Besides aiding their fellow men through connection in storytelling, BMS offers resources that help with employment, housing, homeless prevention, mentoring and peer support and training for presentation and public speaking.

Alongside these resources and mentoring, they make sure to do their part in advocating and assertively addressing other issues within their communities that have a direct impact on the African American community.

Black Men Speak is located in Oakland at 303 Hegenberger Road in Suite 210. Hours are Monday through Friday 10 a.m. to 5 p.m. Call 510-969-5086 or email 1blackmenspeak@gmail.com.

 

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Community

4 Best Life Organization Services Homeless Youth in the Stockton Community

You can visit their website at https://4bestlife.org/ to learn more about the programs and resources. You can also contact them by phone at 209-645-0496 they’re located at 7554 Pacific Avenue #1383 Stockton,Ca 95269

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photo by www.4bestlife.org

4 Best Life Organization mission is to collect and distribute clothing, while also providing hope, help others, inspire children to break the cycle of homelessness by pursuing education and goals. They also offer resources to those in indefinite need and experiencing hardship. 4 Best Life, are actively seeking volunteers in the Stockton area and are always taking donations. You can visit their website at https://4bestlife.org/ to learn more about the programs and resources. You can also contact them by phone at 209-645-0496 they’re located at 7554 Pacific Avenue #1383 Stockton, Ca 95269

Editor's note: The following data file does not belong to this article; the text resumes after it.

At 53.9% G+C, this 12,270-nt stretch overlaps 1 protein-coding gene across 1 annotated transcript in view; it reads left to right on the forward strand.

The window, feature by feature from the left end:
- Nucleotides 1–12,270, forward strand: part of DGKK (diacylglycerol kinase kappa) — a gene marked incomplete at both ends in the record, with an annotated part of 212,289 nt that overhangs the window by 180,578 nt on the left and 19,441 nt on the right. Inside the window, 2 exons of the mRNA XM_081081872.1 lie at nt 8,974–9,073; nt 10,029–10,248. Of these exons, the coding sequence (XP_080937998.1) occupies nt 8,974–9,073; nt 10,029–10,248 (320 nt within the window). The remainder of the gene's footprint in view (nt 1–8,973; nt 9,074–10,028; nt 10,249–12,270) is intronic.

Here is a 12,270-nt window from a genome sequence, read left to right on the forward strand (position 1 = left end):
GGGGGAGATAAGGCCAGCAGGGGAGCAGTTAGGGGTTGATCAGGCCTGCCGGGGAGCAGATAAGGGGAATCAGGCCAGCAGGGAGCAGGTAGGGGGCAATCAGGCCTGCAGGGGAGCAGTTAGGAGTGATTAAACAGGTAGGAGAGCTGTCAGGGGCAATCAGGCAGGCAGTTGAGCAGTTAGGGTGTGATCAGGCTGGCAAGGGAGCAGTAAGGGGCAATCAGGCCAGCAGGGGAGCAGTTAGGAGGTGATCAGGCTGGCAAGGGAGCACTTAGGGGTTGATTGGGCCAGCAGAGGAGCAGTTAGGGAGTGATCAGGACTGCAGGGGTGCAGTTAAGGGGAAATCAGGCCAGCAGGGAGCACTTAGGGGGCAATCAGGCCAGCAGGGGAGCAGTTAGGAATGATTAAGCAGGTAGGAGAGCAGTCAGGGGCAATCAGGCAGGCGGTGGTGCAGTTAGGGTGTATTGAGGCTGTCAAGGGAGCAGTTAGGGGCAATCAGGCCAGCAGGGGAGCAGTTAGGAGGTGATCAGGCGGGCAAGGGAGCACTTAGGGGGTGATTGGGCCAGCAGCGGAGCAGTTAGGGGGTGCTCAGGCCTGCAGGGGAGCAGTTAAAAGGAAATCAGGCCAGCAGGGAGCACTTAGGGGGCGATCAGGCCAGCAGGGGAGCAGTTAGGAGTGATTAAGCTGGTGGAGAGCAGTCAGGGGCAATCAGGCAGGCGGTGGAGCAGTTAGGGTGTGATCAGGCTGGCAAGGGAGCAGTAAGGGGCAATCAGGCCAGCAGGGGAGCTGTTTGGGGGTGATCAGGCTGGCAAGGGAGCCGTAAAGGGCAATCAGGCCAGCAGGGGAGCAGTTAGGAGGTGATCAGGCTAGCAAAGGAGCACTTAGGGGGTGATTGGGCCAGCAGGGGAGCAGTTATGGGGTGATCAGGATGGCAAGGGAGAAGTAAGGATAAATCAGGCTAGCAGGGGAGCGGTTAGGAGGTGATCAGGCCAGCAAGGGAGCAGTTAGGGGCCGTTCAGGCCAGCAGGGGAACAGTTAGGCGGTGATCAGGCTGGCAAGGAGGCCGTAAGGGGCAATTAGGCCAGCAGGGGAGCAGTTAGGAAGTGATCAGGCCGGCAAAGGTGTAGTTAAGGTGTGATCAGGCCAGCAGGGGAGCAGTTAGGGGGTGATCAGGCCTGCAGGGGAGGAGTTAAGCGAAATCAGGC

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African American News & Issues

NAACP Student Members Can Apply for $15,000 Scholarships Until June 18

Students interested in the scholarship can apply on the NAACP site. The deadline is June 18. The winners, who the NAACP’s N-SPIRE committee – a group that “focuses on the creation, development and awarding of scholarship programs” –will be announced August 9.

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photo courtesy of kimberly farmer via unsplash

The NAACP and SmileDirectClub, a Nashville-based oral care company specializing in teeth-straightening technology, have partnered to offer scholarships to African American and other students of color.

They must maintain a 3.0 grade point average or above.

; The $15,000 awards will be granted to young people studying science, technology, engineering or math and must be used for tuition and fees. Payments will be annualized at around $3,500 each year.

Winners must also be high school seniors or undergraduates and members of the NAACP, the country’s oldest civil rights organization, which was founded in 1909 and has over 20,000 branches across the country.

“The SmileDirectClub Scholarship will help empower students in the Black community studying STEM with financial support so they can pursue their education with less of an economic burden,” said Yumeka Rushing, chief strategy officer, NAACP.

“This partnership is one of the ways the NAACP is working to secure educational equality of rights to eliminate race-based discrimination and ensure the health and wellbeing of everyone,” Rushing added.

Students interested in the scholarship can apply on the NAACP site. The deadline is June 18. The winners, who the NAACP’s N-SPIRE committee – a group that “focuses on the creation, development and awarding of scholarship programs” –will be announced August 9.

“Through the SmileDirectClub Scholarship with the NAACP, we’re investing in the next generation of innovators and supporting the growth of diversity in STEM, a field that affects almost all aspect of our everyday lives,” said Cheryl DeSantis, the chief People & Diversity officer of SmileDirectClub.